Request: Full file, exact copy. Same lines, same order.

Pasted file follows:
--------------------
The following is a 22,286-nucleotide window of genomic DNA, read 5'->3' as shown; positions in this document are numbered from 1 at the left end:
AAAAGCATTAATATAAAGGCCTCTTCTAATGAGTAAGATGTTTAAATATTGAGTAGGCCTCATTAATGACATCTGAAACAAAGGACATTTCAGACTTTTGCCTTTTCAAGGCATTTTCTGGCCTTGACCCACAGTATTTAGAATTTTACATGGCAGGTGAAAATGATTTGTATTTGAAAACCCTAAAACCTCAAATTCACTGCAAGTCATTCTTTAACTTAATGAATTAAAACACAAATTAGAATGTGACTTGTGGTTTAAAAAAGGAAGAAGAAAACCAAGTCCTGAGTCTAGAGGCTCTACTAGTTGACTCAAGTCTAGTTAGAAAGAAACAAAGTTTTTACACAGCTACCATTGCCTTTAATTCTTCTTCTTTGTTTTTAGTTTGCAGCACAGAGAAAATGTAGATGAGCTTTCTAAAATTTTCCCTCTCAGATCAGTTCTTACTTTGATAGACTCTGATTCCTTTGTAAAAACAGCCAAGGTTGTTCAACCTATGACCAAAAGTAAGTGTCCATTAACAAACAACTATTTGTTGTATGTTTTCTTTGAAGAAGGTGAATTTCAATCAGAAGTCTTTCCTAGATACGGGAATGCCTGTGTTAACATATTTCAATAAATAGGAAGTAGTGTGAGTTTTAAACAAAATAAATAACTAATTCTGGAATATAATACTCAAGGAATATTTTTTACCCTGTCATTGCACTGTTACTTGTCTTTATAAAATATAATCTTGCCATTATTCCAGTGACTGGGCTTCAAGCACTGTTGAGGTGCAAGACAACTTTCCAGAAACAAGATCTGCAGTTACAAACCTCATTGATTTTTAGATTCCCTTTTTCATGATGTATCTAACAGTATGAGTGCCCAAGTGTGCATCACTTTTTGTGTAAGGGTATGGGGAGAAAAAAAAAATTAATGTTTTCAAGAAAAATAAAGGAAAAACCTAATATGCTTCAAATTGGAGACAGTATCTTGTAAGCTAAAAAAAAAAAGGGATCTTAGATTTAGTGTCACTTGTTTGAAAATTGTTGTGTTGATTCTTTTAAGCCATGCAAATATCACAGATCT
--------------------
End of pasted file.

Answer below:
The following is a 22,286-nucleotide window of genomic DNA, read 5'->3' as shown; positions in this document are numbered from 1 at the left end:
AAAAGCATTAATATAAAGGCCTCTTCTAATGAGTAAGATGTTTAAATATTGAGTAGGCCTCATTAATGACATCTGAAACAAAGGACATTTCAGACTTTTGCCTTTTCAAGGCATTTTCTGGCCTTGACCCACAGTATTTAGAATTTTACATGGCAGGTGAAAATGATTTGTATTTGAAAACCCTAAAACCTCAAATTCACTGCAAGTCATTCTTTAACTTAATGAATTAAAACACAAATTAGAATGTGACTTGTGGTTTAAAAAAGGAAGAAGAAAACCAAGTCCTGAGTCTAGAGGCTCTACTAGTTGACTCAAGTCTAGTTAGAAAGAAACAAAGTTTTTACACAGCTACCATTGCCTTTAATTCTTCTTCTTTGTTTTTAGTTTGCAGCACAGAGAAAATGTAGATGAGCTTTCTAAAATTTTCCCTCTCAGATCAGTTCTTACTTTGATAGACTCTGATTCCTTTGTAAAAACAGCCAAGGTTGTTCAACCTATGACCAAAAGTAAGTGTCCATTAACAAACAACTATTTGTTGTATGTTTTCTTTGAAGAAGGTGAATTTCAATCAGAAGTCTTTCCTAGATACGGGAATGCCTGTGTTAACATATTTCAATAAATAGGAAGTAGTGTGAGTTTTAAACAAAATAAATAACTAATTCTGGAATATAATACTCAAGGAATATTTTTTACCCTGTCATTGCACTGTTACTTGTCTTTATAAAATATAATCTTGCCATTATTCCAGTGACTGGGCTTCAAGCACTGTTGAGGTGCAAGACAACTTTCCAGAAACAAGATCTGCAGTTACAAACCTCATTGATTTTTAGATTCCCTTTTTCATGATGTATCTAACAGTATGAGTGCCCAAGTGTGCATCACTTTTTGTGTAAGGGTATGGGGAGAAAAAAAAAATTAATGTTTTCAAGAAAAATAAAGGAAAAACCTAATATGCTTCAAATTGGAGACAGTATCTTGTAAGCTAAAAAAAAAAAGGGATCTTAGATTTAGTGTCACTTGTTTGAAAATTGTTGTGTTGATTCTTTTAAGCCATGCAAATATCACAGATCT